Sunday, May 10, 2020

Monitoring responses to 'philosemitic' Ramadan TV series

The fallout contnues from two Saudi-financed  TV series being screened over Ramadan this year: Umm Haroun and Exit 7. Both series have attracted controversy for allegedly portraying Jews  too sympathetically (although one Point of No Return reader tells us that some characters in Umm Haroun, for example the Rabbi David, are callous and miserly). Both series represent a positive step in the right direction. They acknowledge that Arab states had Jewish communities and unfairly persecuted them. The Jews supposedly did not deserve such treatment as they  are viewed as a religious community without political rights. (With thanks Lily; Olivia; Yoni)


The characters in the comedy series Exit 7

The second  controversial Saudi series, MEMRI reports,  is the comedy Makhraj 7 ("Exit 7"), written by liberal journalist Khalaf Al-Harbi and starring famous actor Nasser Al-Qasabi, which deals with Saudi society. In one episode of the series, two of the characters discuss the issue of relations with Israel. One of them says that Israel is not an enemy and advocates holding business ties with Israelis, while stating that it is the Palestinians, who have received extensive Saudi aid over the years, that have actually harmed the Saudi kingdom.


MEMRI has been monitoring the reactions of Arab journalists:

The general director of the Saudi Al-Arabiya TV and Al-Hadath TV, Mamdouh Al-Muhaini, wrote in Al-Sharq Al-Awsat on April 30, 2020, under the headline "The Arab Jews and the Toxic Propaganda,"that viewers' negative reactions to the Umm Haroun series have once again exposed the anti-Jewish propaganda and religious hatred that Arab leaders and the movements of political Islam spread in the Arab countries, damaging the social fabric in those countries."

 Saudi journalist Hussein Shubakshi praised Umm Haroun's courage in tackling a sensitive topic that had not previously been discussed – the Jews in Arab countries and the racism and persecution they faced. He wrote:

"The series is courageous in that it dares to raise an issue that corresponds to two very complex topics. The first of these is general and is connected to an ongoing problem, and it is coexistence with the other, with those who are different, with accepting them, and with dealing with the racism and aggression [towards them]. The second topic is the history of the Jewish presence in the Arab world in general, and in the Arab Gulf region and the Arabian Peninsula in particular... "These communities... whose members were citizens of these countries, were blamed for the establishment of the State of Israel on the land of Palestine and became an easy target for aggression and violence. The discourse of hatred increased until the Arab countries were emptied of their Jewish citizens...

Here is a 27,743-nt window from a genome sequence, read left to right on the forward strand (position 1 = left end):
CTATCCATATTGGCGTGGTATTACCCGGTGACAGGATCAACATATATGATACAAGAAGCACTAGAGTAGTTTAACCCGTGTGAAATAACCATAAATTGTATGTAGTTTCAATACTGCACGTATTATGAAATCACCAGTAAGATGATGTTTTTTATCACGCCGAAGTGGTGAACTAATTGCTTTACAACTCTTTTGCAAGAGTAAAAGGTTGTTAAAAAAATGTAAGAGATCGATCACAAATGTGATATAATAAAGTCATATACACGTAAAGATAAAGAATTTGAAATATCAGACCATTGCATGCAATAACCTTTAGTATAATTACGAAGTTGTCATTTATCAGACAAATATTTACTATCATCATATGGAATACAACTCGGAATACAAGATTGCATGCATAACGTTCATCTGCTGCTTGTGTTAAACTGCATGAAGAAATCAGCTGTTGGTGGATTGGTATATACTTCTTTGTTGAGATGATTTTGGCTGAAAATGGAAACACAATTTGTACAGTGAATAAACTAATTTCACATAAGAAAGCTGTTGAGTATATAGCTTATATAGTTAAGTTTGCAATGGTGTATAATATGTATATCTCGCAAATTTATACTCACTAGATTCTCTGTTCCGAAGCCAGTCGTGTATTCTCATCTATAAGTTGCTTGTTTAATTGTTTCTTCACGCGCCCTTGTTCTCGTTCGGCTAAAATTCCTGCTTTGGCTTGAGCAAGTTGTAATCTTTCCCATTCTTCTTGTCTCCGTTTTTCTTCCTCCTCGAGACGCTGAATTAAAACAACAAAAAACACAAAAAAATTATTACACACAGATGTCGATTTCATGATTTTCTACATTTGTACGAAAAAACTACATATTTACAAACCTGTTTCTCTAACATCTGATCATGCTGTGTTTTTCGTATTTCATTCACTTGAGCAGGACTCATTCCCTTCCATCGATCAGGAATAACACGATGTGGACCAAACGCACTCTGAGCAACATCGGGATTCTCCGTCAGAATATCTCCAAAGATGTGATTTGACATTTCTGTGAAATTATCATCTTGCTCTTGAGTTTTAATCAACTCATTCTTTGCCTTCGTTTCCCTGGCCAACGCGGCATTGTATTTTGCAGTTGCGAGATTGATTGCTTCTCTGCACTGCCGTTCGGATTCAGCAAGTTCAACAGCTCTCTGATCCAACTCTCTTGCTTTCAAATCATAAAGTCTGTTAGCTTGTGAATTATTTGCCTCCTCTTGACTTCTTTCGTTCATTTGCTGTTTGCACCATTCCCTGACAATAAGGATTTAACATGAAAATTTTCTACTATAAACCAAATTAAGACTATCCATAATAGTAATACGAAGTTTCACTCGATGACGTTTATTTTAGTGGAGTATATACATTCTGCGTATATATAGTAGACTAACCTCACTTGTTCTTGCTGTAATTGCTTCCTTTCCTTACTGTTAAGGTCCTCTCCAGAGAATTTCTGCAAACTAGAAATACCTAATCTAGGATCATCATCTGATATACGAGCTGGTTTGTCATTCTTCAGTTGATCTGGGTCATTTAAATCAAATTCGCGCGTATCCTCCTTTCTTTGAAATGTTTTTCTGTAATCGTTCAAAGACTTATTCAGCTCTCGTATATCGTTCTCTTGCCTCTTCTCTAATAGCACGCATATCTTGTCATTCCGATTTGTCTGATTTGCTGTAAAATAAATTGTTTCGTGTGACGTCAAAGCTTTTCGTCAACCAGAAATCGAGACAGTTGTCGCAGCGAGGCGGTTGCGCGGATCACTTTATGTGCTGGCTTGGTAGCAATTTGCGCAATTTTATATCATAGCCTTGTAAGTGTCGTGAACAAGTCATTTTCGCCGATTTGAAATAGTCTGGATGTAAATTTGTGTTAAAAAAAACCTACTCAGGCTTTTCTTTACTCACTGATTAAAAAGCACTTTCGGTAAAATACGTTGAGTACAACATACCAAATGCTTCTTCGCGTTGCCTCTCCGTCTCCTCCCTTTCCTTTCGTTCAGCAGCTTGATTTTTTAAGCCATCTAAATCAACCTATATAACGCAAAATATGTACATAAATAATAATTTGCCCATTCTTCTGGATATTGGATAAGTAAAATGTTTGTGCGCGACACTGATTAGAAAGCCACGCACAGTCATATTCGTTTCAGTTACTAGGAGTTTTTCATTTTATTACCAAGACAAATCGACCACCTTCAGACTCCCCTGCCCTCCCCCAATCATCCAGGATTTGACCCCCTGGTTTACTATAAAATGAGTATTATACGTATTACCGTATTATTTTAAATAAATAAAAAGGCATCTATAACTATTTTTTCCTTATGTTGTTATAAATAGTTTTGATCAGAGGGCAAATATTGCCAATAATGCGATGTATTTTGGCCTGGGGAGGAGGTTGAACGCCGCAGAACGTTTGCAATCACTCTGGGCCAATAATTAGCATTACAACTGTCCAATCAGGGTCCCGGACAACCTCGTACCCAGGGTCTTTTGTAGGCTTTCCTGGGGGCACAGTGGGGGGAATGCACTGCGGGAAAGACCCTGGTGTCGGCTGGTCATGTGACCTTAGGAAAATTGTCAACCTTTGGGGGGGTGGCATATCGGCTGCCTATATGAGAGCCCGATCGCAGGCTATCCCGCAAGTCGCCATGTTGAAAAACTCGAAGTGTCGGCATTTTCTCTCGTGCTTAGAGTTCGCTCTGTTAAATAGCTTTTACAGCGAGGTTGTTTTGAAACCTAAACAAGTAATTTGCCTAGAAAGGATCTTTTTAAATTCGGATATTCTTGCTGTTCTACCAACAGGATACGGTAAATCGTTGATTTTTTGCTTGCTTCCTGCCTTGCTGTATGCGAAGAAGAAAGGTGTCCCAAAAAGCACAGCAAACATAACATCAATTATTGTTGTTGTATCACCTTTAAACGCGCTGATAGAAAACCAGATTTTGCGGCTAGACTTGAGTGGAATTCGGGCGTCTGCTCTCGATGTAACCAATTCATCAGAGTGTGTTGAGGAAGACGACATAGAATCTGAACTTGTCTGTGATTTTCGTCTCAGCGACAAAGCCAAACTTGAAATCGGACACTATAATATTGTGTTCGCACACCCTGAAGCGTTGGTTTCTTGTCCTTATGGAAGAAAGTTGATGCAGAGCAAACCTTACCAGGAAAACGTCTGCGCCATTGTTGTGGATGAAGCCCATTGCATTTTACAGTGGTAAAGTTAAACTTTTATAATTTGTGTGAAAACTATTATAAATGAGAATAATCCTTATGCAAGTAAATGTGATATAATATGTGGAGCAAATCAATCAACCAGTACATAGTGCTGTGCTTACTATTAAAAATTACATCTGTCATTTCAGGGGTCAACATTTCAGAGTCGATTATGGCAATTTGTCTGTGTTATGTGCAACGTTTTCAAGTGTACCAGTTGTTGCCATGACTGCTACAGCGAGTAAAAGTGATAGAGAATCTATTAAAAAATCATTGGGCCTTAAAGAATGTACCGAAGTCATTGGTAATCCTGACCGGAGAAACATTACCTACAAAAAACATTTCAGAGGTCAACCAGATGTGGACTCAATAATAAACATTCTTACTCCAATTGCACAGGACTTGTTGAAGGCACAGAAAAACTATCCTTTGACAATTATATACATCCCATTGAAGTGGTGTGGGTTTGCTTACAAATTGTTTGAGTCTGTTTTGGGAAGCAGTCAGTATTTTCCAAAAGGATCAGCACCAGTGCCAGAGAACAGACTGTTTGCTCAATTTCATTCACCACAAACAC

Read report in full

CAMERA Arabic praises a journalist called As Sa'eed  for his positive attitude towards Umm Haroun, but lambasts him for inventing a fantasy of Jews 'leading an ordinary life' in Arab countries where there are none: 

 As Sa'eed's article from April 29th, 2020 has a favorable tone towards the Jews of the Middle East, defending a Ramadan television series, “Um Haroun”, which features a Jewish protagonist from one of the Gulf States in the 1940s (her character is inspired by the true story of a Bahraini Jewish midwife named “Um Jan”).

 The series triggered vast online protests in the Arab world.  The article, however, claimed that boycotting it due to alleged “normalization” is unjustifiable since it has no connection to Israel.

 “The allegations of propagating ‘the Israeli enemy’ came about at a time when [it was already clear that] the series does not feature or include Israelis, neither do they write nor direct it. Additionally, the story’s events were not about Israel at all, but rather about Arab Jews in Arab countries, who lived and participated in the artistic, cultural and social life in their countries.”

Alas, after the truly brave description of the past, came the jaw-dropping leap into the present:

Many of them still live in Morocco, Algeria, Libya, Sudan, Egypt, Syria, Lebanon, Iraq and Bahrain, even in Iran and Turkey, having an ordinary life, freely practicing their rituals and engaging in various walks of life. "

With the exception of Morocco and non-Arab Iran and Turkey, where several thousand Jews still live today, in none of these countries which As-Sa’eed mentioned do “many Jews still live […] an ordinary life”.  

Read article in full

Ramadan TV series with Jewish heroine sparks outrage

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